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Tuesday, Jan 25, 2022

Police Scotland pays £1m to family of woman left in crashed car for three days

Police Scotland pays £1m to family of woman left in crashed car for three days

Lamara Bell was found in critical condition next to dead partner and later died
Police Scotland has paid £1m in compensation to the family of a woman who died after being left for three days in a crashed car on the M9 motorway.

The force has settled a compensation action taken by the family of Lamara Bell, 25, after they sued over its failure to respond to a call from a farmer who had spotted a crashed car lying off the hard shoulder in 2015.

When police finally arrived at the scene three days later, after a second call from the public, they found Bell in critical condition and her partner, John Yuill, 28, dead alongside her. She died in hospital four days later, leaving two children, aged 5 and 10. The Record newspaper has reported that the children, now in the care of grandparents, will be awarded £500,000 each.

The force has already admitted there were avoidable failures in its call-handling system which “materially contributed” to her death, and issued an unreserved apology. It was found guilty in September of corporate criminal liability.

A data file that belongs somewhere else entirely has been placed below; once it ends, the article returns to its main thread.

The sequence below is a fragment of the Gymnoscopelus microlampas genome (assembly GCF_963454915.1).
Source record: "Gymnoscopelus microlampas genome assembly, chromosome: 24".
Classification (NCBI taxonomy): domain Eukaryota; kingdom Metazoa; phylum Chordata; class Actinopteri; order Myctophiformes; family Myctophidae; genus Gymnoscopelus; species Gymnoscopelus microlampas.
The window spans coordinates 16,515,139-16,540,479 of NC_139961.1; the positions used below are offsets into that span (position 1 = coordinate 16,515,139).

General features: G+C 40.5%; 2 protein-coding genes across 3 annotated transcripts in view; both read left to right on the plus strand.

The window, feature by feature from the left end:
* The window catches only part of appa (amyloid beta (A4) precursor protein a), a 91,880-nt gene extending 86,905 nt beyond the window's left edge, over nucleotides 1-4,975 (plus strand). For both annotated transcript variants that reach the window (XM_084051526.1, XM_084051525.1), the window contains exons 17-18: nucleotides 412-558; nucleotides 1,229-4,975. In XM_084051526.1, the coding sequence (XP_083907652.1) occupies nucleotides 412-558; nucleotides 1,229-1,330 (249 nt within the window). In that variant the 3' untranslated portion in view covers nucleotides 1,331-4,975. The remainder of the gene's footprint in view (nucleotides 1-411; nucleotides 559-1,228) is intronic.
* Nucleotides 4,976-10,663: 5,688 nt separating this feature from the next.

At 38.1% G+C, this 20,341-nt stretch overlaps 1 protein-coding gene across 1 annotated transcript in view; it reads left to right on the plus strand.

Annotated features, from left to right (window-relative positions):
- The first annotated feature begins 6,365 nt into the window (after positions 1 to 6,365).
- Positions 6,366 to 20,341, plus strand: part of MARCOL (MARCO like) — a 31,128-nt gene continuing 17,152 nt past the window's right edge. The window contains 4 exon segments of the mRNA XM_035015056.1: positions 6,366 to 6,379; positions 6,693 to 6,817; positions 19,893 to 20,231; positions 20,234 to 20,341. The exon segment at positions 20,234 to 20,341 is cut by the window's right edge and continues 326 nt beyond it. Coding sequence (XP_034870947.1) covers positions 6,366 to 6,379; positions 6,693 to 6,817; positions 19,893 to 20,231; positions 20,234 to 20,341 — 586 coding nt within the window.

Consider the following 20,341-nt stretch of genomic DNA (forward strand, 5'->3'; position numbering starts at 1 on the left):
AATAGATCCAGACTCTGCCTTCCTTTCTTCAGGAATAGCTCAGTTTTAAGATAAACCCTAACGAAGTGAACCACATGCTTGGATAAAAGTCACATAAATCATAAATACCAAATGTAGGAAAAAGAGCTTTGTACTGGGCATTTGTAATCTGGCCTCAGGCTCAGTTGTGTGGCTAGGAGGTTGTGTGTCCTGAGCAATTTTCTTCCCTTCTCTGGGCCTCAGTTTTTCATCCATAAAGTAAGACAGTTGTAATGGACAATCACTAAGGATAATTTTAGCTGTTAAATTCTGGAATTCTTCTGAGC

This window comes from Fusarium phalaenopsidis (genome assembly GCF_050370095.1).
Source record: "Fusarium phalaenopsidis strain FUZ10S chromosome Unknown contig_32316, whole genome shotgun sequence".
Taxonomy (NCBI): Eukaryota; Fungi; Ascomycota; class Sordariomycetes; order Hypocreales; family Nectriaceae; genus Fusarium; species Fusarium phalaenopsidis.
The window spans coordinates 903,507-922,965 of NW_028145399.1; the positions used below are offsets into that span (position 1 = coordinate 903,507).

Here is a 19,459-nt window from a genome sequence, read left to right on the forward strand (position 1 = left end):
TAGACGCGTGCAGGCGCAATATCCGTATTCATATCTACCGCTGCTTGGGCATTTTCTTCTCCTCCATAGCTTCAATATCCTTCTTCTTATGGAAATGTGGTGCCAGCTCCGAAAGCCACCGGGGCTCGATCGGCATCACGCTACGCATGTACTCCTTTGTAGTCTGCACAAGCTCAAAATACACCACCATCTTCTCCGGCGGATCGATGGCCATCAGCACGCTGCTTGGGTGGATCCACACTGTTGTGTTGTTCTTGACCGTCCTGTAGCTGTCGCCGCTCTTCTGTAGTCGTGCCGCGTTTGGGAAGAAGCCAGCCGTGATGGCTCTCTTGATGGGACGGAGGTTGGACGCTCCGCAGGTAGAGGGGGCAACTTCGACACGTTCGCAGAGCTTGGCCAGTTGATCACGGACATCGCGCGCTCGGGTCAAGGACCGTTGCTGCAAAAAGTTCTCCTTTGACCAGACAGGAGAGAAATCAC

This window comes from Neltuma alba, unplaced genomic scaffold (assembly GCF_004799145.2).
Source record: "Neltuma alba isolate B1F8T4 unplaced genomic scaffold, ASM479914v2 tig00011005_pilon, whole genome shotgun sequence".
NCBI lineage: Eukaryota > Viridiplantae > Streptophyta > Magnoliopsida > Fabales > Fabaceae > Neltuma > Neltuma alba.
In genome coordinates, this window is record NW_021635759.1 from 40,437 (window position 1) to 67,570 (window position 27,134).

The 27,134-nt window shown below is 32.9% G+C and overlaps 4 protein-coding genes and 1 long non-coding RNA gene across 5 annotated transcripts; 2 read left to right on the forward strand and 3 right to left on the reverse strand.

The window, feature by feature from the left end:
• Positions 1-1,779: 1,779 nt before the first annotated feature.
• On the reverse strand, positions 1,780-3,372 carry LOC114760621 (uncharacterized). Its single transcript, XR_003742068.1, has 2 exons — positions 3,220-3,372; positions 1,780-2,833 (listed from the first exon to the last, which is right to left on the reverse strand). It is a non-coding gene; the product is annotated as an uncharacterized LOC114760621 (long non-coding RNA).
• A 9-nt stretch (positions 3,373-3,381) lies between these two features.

The family’s lawyer, David Nellaney of Digby Brown, said they welcomed Police Scotland’s compensation payment but criticised the force for failing to settle the case at a far earlier stage.

“The Bell family has endured things very few people could ever comprehend but the patience, resilience and compassion they have shown at all times cannot be understated,” he said.

“It is unfortunate that Police Scotland did not admit its failings sooner as it might have spared them unnecessary distress, but at least we do now have a conclusion and the Bells can rightly focus on themselves and times ahead.”

In a statement, the Bell family said the settlement was the end of “chasing answers, recognition and justice for six years”.

They added: “Our pain and loss won’t stop just because the legal proceedings are over, but there is at least a sense of peace that comes with their conclusion. But that peace is fleeting because ultimately we are still without Lamara.

“We are without a daughter and sister and her children are without a mother – such an outcome cannot, and should not ever, go unheeded in a fair society and we are glad to finally have attained that which we sought.”

The deputy chief constable, Fiona Taylor, said: “Lamara Bell and John Yuill’s deaths were a tragedy and our thoughts remain with their children, families and friends.

“The chief constable has been very clear that Police Scotland would engage with any legal process which may take place. It would not be appropriate to comment further at this time.”
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